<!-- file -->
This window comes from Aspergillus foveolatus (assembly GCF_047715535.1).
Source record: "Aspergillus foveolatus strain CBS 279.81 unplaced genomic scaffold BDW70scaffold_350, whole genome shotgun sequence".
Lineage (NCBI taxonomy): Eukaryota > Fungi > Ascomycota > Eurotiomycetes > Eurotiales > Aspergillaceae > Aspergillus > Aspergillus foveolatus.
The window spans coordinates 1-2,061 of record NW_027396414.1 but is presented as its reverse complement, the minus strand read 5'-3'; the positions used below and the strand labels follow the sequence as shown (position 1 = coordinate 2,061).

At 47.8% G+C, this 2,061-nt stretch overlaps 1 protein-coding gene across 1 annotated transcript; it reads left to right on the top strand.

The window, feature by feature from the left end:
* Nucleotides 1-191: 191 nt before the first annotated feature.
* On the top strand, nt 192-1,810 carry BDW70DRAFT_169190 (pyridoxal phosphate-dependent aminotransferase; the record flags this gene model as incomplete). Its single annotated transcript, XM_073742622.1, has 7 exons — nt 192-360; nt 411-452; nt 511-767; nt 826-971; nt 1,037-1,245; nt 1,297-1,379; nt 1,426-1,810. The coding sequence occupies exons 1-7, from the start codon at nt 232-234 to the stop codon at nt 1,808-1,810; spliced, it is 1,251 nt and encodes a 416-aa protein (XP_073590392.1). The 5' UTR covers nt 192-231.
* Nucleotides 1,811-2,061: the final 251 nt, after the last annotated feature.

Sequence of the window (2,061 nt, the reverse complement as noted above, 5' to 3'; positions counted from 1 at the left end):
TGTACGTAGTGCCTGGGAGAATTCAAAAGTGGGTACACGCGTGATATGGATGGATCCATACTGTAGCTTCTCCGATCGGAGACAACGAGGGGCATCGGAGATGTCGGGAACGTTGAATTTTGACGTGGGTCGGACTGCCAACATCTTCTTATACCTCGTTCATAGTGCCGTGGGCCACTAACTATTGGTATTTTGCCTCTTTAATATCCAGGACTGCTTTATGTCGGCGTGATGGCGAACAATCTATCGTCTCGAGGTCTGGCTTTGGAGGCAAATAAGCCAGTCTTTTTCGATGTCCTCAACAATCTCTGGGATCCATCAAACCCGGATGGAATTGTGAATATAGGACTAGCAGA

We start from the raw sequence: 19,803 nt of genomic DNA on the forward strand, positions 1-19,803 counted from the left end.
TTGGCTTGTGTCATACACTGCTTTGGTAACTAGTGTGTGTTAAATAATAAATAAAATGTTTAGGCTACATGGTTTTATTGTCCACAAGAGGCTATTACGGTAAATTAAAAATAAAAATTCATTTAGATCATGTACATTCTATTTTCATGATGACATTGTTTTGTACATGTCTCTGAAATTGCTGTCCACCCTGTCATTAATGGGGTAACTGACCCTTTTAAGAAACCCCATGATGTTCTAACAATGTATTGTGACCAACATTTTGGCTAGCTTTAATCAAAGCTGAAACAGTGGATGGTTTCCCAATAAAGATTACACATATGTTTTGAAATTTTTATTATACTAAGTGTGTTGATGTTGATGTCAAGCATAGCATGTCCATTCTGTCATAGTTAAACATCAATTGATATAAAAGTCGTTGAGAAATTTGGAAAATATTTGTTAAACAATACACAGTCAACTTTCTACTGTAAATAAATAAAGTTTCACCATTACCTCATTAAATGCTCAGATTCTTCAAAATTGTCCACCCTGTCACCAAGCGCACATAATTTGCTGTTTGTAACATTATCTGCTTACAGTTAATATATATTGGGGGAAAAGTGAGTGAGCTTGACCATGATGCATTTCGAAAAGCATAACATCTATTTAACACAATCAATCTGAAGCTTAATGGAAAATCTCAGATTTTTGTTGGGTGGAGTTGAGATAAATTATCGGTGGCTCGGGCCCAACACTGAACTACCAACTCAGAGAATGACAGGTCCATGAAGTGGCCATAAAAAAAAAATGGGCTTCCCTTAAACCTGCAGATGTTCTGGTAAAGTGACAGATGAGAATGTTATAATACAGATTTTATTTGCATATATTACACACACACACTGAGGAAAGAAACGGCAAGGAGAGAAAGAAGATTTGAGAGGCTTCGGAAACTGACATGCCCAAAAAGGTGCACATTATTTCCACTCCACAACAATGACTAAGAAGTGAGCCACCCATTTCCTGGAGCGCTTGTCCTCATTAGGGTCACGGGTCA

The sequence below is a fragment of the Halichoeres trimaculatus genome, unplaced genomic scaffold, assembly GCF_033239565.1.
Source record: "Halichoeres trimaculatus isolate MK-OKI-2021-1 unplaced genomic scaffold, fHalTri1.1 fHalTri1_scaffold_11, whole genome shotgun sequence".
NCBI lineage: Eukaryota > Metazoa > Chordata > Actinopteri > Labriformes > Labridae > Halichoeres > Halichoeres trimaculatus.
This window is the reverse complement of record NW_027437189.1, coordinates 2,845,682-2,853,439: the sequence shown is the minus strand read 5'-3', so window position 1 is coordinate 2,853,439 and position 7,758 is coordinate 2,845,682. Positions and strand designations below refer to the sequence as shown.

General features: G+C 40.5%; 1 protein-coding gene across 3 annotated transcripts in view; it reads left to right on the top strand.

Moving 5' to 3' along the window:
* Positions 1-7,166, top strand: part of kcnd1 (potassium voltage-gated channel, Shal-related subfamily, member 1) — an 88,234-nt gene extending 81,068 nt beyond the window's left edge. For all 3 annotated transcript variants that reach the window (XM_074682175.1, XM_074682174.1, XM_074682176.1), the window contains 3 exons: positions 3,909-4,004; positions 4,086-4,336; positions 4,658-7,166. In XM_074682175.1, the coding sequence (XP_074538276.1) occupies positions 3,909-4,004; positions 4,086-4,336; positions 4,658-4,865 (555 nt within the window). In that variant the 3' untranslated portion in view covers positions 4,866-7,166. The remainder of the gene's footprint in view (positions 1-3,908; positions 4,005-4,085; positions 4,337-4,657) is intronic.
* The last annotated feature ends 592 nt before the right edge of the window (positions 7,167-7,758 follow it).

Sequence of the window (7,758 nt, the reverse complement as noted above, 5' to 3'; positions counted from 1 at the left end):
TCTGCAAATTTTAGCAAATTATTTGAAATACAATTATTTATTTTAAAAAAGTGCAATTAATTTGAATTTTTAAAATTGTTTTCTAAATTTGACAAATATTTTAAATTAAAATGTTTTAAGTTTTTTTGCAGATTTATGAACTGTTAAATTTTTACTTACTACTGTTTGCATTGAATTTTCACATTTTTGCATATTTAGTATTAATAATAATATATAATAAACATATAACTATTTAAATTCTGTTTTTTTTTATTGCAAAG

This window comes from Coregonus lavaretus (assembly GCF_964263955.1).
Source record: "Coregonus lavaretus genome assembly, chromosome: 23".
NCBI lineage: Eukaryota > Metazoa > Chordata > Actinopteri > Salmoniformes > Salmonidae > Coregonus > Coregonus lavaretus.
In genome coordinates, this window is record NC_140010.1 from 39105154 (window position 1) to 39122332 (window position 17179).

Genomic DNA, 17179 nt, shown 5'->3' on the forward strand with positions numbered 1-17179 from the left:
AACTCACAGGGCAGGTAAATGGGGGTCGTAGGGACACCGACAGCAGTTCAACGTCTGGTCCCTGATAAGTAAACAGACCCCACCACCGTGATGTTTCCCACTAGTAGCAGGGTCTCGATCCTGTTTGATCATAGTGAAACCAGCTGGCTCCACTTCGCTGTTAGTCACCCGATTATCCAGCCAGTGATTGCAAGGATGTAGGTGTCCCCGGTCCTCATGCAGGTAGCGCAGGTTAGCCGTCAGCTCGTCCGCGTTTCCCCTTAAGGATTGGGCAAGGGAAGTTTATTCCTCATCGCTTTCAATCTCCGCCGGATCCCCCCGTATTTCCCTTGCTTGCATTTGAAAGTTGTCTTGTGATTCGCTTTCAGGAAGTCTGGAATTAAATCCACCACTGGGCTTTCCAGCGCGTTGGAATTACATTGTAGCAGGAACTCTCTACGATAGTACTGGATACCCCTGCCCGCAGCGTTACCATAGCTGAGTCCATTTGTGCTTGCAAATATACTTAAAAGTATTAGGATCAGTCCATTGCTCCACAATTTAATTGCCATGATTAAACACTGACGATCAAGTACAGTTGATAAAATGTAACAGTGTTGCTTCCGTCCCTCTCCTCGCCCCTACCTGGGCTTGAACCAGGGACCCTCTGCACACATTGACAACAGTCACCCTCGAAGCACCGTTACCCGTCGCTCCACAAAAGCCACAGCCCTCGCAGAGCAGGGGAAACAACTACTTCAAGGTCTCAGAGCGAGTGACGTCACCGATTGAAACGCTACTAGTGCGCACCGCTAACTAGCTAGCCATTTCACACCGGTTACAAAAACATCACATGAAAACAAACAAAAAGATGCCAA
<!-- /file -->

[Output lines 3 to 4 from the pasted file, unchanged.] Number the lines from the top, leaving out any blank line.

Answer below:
Lineage (NCBI taxonomy): Eukaryota > Fungi > Ascomycota > Eurotiomycetes > Eurotiales > Aspergillaceae > Aspergillus > Aspergillus foveolatus.
The window spans coordinates 1-2,061 of record NW_027396414.1 but is presented as its reverse complement, the minus strand read 5'-3'; the positions used below and the strand labels follow the sequence as shown (position 1 = coordinate 2,061).